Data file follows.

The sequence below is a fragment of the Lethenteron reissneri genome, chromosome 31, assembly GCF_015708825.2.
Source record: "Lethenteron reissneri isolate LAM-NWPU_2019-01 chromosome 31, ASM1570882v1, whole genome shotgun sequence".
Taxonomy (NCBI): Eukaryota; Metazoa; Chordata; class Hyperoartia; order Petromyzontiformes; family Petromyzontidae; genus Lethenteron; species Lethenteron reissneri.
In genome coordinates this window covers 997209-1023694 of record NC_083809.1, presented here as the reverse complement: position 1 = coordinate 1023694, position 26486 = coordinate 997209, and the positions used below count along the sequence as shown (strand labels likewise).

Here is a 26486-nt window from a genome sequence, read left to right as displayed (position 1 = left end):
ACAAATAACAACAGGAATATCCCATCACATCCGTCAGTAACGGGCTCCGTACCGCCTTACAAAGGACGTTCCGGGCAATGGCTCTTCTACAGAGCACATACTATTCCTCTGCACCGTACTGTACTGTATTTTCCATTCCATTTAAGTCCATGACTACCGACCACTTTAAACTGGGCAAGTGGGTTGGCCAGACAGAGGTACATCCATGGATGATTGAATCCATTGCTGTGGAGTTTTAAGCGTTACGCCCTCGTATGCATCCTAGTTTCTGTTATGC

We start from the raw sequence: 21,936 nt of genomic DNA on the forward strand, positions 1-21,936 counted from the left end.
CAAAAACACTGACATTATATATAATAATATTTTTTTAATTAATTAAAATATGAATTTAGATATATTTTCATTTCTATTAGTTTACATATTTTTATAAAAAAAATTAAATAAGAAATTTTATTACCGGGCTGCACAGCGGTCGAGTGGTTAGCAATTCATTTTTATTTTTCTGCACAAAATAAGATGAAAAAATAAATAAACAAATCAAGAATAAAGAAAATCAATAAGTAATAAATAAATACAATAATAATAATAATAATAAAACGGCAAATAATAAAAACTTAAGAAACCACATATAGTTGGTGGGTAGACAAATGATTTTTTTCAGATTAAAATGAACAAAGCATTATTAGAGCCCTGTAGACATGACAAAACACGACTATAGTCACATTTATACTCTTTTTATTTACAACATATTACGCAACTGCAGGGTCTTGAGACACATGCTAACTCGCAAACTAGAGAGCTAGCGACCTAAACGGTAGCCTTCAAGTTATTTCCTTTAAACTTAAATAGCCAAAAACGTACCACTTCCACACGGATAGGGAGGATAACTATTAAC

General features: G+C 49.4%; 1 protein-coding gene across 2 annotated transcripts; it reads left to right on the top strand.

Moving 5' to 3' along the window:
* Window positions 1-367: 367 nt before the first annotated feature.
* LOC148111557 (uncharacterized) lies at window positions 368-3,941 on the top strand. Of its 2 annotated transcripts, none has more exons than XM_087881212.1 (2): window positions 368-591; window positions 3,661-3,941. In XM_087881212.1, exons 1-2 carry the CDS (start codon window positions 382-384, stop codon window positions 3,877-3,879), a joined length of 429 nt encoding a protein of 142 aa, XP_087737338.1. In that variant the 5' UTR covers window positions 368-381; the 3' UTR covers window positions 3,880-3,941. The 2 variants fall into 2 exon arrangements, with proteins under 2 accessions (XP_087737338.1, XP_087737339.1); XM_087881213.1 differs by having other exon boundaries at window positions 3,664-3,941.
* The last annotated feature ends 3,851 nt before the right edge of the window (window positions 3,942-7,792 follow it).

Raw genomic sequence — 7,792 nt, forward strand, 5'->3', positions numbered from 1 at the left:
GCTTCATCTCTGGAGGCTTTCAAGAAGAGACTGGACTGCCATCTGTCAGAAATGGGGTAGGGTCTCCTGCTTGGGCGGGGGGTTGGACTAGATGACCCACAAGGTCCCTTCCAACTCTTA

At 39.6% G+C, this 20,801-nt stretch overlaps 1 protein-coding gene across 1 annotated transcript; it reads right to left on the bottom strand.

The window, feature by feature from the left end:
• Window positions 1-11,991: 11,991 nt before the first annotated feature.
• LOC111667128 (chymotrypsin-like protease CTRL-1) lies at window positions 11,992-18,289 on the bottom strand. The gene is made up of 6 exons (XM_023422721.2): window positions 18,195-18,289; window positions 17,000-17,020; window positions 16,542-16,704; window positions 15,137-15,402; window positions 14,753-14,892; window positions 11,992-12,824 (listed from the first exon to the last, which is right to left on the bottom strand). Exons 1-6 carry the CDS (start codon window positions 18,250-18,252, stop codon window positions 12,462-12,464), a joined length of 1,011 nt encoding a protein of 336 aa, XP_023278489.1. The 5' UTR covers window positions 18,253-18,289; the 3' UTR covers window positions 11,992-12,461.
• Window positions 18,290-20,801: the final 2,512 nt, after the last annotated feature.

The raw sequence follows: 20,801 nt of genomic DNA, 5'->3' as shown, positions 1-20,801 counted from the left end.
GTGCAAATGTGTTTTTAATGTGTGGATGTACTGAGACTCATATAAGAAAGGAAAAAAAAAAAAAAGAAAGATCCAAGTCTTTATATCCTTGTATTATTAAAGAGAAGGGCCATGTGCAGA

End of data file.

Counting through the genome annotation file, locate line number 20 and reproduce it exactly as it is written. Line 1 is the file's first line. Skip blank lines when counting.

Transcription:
• Window positions 18,290-20,801: the final 2,512 nt, after the last annotated feature.